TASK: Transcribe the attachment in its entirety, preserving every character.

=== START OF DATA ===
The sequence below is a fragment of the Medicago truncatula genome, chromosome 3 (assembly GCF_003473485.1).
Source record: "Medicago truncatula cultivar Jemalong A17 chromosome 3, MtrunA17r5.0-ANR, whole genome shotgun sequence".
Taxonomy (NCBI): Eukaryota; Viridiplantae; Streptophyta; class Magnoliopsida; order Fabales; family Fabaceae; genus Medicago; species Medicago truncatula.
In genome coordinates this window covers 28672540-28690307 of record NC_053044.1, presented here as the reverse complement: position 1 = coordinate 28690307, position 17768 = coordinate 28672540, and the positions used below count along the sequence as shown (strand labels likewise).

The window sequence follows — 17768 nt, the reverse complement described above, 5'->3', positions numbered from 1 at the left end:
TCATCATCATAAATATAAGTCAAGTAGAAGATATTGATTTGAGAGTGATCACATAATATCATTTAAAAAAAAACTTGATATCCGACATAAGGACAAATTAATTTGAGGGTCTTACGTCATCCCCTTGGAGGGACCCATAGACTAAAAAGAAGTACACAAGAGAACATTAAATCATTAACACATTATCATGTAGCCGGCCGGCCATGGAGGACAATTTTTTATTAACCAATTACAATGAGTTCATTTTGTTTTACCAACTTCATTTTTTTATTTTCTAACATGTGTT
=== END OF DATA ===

The sequence below is a fragment of the Medicago truncatula genome, chromosome 3 (assembly GCF_003473485.1).
Source record: "Medicago truncatula cultivar Jemalong A17 chromosome 3, MtrunA17r5.0-ANR, whole genome shotgun sequence".
Taxonomy (NCBI): Eukaryota; Viridiplantae; Streptophyta; class Magnoliopsida; order Fabales; family Fabaceae; genus Medicago; species Medicago truncatula.
In genome coordinates this window covers 28672540-28690307 of record NC_053044.1, presented here as the reverse complement: position 1 = coordinate 28690307, position 17768 = coordinate 28672540, and the positions used below count along the sequence as shown (strand labels likewise).

The window sequence follows — 17768 nt, the reverse complement described above, 5'->3', positions numbered from 1 at the left end:
TCATCATCATAAATATAAGTCAAGTAGAAGATATTGATTTGAGAGTGATCACATAATATCATTTAAAAAAAAACTTGATATCCGACATAAGGACAAATTAATTTGAGGGTCTTACGTCATCCCCTTGGAGGGACCCATAGACTAAAAAGAAGTACACAAGAGAACATTAAATCATTAACACATTATCATGTAGCCGGCCGGCCATGGAGGACAATTTTTTATTAACCAATTACAATGAGTTCATTTTGTTTTACCAACTTCATTTTTTTATTTTCTAACATGTGTT